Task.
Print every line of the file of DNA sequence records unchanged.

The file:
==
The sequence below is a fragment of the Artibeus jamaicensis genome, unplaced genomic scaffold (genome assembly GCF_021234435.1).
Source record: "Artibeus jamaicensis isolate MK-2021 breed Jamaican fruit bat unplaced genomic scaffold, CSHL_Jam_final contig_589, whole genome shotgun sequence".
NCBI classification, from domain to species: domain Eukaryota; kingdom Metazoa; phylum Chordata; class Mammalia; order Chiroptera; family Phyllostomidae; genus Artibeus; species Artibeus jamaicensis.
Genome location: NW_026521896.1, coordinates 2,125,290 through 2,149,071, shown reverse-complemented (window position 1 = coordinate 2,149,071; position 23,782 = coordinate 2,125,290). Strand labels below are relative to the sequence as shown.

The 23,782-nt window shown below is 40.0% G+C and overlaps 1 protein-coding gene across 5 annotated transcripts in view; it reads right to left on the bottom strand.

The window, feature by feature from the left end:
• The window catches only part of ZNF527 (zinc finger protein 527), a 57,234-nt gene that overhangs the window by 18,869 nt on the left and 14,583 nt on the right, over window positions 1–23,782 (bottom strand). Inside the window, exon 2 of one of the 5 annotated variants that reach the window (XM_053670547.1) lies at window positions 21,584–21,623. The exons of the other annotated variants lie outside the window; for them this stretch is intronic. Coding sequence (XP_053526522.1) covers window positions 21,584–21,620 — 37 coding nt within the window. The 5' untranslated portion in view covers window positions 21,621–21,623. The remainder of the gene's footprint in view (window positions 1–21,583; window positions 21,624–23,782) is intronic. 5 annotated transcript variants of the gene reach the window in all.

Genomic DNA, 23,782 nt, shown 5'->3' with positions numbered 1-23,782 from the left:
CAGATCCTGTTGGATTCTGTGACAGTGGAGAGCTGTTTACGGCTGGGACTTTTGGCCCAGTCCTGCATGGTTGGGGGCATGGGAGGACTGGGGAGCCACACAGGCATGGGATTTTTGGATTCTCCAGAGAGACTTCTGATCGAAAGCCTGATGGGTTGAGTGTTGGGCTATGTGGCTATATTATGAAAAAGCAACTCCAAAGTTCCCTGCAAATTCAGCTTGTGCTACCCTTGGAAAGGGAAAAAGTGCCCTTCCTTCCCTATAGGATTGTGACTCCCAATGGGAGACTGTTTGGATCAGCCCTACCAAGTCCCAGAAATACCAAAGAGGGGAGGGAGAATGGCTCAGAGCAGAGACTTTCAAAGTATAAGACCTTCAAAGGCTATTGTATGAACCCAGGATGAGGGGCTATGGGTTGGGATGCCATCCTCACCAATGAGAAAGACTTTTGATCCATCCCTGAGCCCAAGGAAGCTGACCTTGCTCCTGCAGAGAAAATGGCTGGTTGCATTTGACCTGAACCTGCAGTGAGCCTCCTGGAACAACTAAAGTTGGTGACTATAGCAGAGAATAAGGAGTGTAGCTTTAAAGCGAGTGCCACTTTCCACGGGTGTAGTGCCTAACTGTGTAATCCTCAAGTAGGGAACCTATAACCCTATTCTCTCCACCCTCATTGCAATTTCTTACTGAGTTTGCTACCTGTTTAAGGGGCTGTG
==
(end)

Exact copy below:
The sequence below is a fragment of the Artibeus jamaicensis genome, unplaced genomic scaffold (genome assembly GCF_021234435.1).
Source record: "Artibeus jamaicensis isolate MK-2021 breed Jamaican fruit bat unplaced genomic scaffold, CSHL_Jam_final contig_589, whole genome shotgun sequence".
NCBI classification, from domain to species: domain Eukaryota; kingdom Metazoa; phylum Chordata; class Mammalia; order Chiroptera; family Phyllostomidae; genus Artibeus; species Artibeus jamaicensis.
Genome location: NW_026521896.1, coordinates 2,125,290 through 2,149,071, shown reverse-complemented (window position 1 = coordinate 2,149,071; position 23,782 = coordinate 2,125,290). Strand labels below are relative to the sequence as shown.

The 23,782-nt window shown below is 40.0% G+C and overlaps 1 protein-coding gene across 5 annotated transcripts in view; it reads right to left on the bottom strand.

The window, feature by feature from the left end:
• The window catches only part of ZNF527 (zinc finger protein 527), a 57,234-nt gene that overhangs the window by 18,869 nt on the left and 14,583 nt on the right, over window positions 1–23,782 (bottom strand). Inside the window, exon 2 of one of the 5 annotated variants that reach the window (XM_053670547.1) lies at window positions 21,584–21,623. The exons of the other annotated variants lie outside the window; for them this stretch is intronic. Coding sequence (XP_053526522.1) covers window positions 21,584–21,620 — 37 coding nt within the window. The 5' untranslated portion in view covers window positions 21,621–21,623. The remainder of the gene's footprint in view (window positions 1–21,583; window positions 21,624–23,782) is intronic. 5 annotated transcript variants of the gene reach the window in all.

Genomic DNA, 23,782 nt, shown 5'->3' with positions numbered 1-23,782 from the left:
CAGATCCTGTTGGATTCTGTGACAGTGGAGAGCTGTTTACGGCTGGGACTTTTGGCCCAGTCCTGCATGGTTGGGGGCATGGGAGGACTGGGGAGCCACACAGGCATGGGATTTTTGGATTCTCCAGAGAGACTTCTGATCGAAAGCCTGATGGGTTGAGTGTTGGGCTATGTGGCTATATTATGAAAAAGCAACTCCAAAGTTCCCTGCAAATTCAGCTTGTGCTACCCTTGGAAAGGGAAAAAGTGCCCTTCCTTCCCTATAGGATTGTGACTCCCAATGGGAGACTGTTTGGATCAGCCCTACCAAGTCCCAGAAATACCAAAGAGGGGAGGGAGAATGGCTCAGAGCAGAGACTTTCAAAGTATAAGACCTTCAAAGGCTATTGTATGAACCCAGGATGAGGGGCTATGGGTTGGGATGCCATCCTCACCAATGAGAAAGACTTTTGATCCATCCCTGAGCCCAAGGAAGCTGACCTTGCTCCTGCAGAGAAAATGGCTGGTTGCATTTGACCTGAACCTGCAGTGAGCCTCCTGGAACAACTAAAGTTGGTGACTATAGCAGAGAATAAGGAGTGTAGCTTTAAAGCGAGTGCCACTTTCCACGGGTGTAGTGCCTAACTGTGTAATCCTCAAGTAGGGAACCTATAACCCTATTCTCTCCACCCTCATTGCAATTTCTTACTGAGTTTGCTACCTGTTTAAGGGGCTGTG